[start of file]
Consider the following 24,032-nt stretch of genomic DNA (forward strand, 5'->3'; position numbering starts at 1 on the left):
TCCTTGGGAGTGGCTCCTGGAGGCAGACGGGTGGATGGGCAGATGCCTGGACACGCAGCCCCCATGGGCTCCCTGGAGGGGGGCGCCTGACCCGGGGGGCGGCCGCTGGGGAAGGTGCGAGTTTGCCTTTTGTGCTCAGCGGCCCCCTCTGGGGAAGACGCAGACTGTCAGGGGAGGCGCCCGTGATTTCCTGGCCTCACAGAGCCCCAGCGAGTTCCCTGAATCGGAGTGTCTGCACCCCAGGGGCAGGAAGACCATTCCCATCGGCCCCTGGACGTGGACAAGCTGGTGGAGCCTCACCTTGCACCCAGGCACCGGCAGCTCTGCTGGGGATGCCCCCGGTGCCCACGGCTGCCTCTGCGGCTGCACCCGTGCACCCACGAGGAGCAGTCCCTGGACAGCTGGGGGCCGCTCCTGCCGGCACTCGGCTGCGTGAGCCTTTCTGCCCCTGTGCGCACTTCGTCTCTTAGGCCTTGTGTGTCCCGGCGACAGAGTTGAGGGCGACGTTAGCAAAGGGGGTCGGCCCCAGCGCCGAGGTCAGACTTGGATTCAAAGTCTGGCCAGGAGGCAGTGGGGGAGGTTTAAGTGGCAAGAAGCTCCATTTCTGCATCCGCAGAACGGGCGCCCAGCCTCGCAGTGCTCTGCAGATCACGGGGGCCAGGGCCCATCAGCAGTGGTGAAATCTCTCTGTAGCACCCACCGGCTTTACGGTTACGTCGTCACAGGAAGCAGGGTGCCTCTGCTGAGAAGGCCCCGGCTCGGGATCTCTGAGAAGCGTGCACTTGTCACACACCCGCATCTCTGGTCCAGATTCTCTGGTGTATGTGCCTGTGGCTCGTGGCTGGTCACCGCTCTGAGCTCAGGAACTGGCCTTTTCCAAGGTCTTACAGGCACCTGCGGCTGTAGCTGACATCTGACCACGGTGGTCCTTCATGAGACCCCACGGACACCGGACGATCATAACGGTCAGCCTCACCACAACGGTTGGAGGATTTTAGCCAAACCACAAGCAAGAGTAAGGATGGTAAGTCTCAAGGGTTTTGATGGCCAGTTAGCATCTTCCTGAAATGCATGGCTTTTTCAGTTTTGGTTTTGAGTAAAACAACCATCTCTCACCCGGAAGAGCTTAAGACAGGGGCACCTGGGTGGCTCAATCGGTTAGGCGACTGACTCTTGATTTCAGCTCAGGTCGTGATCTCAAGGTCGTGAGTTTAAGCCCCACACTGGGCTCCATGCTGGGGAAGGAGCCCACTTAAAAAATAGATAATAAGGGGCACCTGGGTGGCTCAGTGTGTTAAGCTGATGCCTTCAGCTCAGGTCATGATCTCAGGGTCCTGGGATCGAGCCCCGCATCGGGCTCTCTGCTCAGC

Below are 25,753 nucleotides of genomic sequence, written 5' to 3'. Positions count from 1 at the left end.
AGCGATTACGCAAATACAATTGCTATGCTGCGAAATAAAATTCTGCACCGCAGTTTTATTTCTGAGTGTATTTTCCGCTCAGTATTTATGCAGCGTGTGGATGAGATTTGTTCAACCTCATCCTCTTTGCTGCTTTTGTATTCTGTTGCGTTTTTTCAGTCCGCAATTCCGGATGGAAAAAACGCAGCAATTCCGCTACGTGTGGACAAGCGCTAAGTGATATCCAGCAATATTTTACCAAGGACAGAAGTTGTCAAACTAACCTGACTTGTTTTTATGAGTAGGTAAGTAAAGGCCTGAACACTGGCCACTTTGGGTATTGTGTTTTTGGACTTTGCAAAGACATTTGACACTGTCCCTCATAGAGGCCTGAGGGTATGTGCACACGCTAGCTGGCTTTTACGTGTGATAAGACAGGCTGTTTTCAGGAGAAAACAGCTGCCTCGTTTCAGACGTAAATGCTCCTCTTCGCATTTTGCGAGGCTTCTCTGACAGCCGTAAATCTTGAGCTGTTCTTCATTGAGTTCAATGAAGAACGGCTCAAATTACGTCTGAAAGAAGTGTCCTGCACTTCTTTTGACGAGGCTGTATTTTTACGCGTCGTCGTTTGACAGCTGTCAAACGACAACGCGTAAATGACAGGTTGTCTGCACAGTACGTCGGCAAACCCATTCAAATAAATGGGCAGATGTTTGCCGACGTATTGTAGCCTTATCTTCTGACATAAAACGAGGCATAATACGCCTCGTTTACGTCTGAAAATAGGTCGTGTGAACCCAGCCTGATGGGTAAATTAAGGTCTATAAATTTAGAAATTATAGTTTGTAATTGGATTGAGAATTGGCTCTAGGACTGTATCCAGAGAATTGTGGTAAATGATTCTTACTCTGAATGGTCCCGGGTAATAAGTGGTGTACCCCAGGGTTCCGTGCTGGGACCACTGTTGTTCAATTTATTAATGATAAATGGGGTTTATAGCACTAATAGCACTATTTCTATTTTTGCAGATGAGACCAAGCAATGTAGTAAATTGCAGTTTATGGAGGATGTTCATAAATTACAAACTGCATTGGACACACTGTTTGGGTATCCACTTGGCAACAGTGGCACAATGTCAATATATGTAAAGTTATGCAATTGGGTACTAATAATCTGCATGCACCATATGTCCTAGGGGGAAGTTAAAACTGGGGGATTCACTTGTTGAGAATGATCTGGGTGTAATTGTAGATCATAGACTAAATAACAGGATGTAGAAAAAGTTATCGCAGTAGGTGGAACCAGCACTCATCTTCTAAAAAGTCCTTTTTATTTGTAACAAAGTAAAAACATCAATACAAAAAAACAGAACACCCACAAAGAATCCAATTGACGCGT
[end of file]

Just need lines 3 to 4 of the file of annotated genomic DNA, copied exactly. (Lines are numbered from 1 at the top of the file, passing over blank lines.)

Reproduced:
Below are 25,753 nucleotides of genomic sequence, written 5' to 3'. Positions count from 1 at the left end.
AGCGATTACGCAAATACAATTGCTATGCTGCGAAATAAAATTCTGCACCGCAGTTTTATTTCTGAGTGTATTTTCCGCTCAGTATTTATGCAGCGTGTGGATGAGATTTGTTCAACCTCATCCTCTTTGCTGCTTTTGTATTCTGTTGCGTTTTTTCAGTCCGCAATTCCGGATGGAAAAAACGCAGCAATTCCGCTACGTGTGGACAAGCGCTAAGTGATATCCAGCAATATTTTACCAAGGACAGAAGTTGTCAAACTAACCTGACTTGTTTTTATGAGTAGGTAAGTAAAGGCCTGAACACTGGCCACTTTGGGTATTGTGTTTTTGGACTTTGCAAAGACATTTGACACTGTCCCTCATAGAGGCCTGAGGGTATGTGCACACGCTAGCTGGCTTTTACGTGTGATAAGACAGGCTGTTTTCAGGAGAAAACAGCTGCCTCGTTTCAGACGTAAATGCTCCTCTTCGCATTTTGCGAGGCTTCTCTGACAGCCGTAAATCTTGAGCTGTTCTTCATTGAGTTCAATGAAGAACGGCTCAAATTACGTCTGAAAGAAGTGTCCTGCACTTCTTTTGACGAGGCTGTATTTTTACGCGTCGTCGTTTGACAGCTGTCAAACGACAACGCGTAAATGACAGGTTGTCTGCACAGTACGTCGGCAAACCCATTCAAATAAATGGGCAGATGTTTGCCGACGTATTGTAGCCTTATCTTCTGACATAAAACGAGGCATAATACGCCTCGTTTACGTCTGAAAATAGGTCGTGTGAACCCAGCCTGATGGGTAAATTAAGGTCTATAAATTTAGAAATTATAGTTTGTAATTGGATTGAGAATTGGCTCTAGGACTGTATCCAGAGAATTGTGGTAAATGATTCTTACTCTGAATGGTCCCGGGTAATAAGTGGTGTACCCCAGGGTTCCGTGCTGGGACCACTGTTGTTCAATTTATTAATGATAAATGGGGTTTATAGCACTAATAGCACTATTTCTATTTTTGCAGATGAGACCAAGCAATGTAGTAAATTGCAGTTTATGGAGGATGTTCATAAATTACAAACTGCATTGGACACACTGTTTGGGTATCCACTTGGCAACAGTGGCACAATGTCAATATATGTAAAGTTATGCAATTGGGTACTAATAATCTGCATGCACCATATGTCCTAGGGGGAAGTTAAAACTGGGGGATTCACTTGTTGAGAATGATCTGGGTGTAATTGTAGATCATAGACTAAATAACAGGATGTAGAAAAAGTTATCGCAGTAGGTGGAACCAGCACTCATCTTCTAAAAAGTCCTTTTTATTTGTAACAAAGTAAAAACATCAATACAAAAAAACAGAACACCCACAAAGAATCCAATTGACGCGT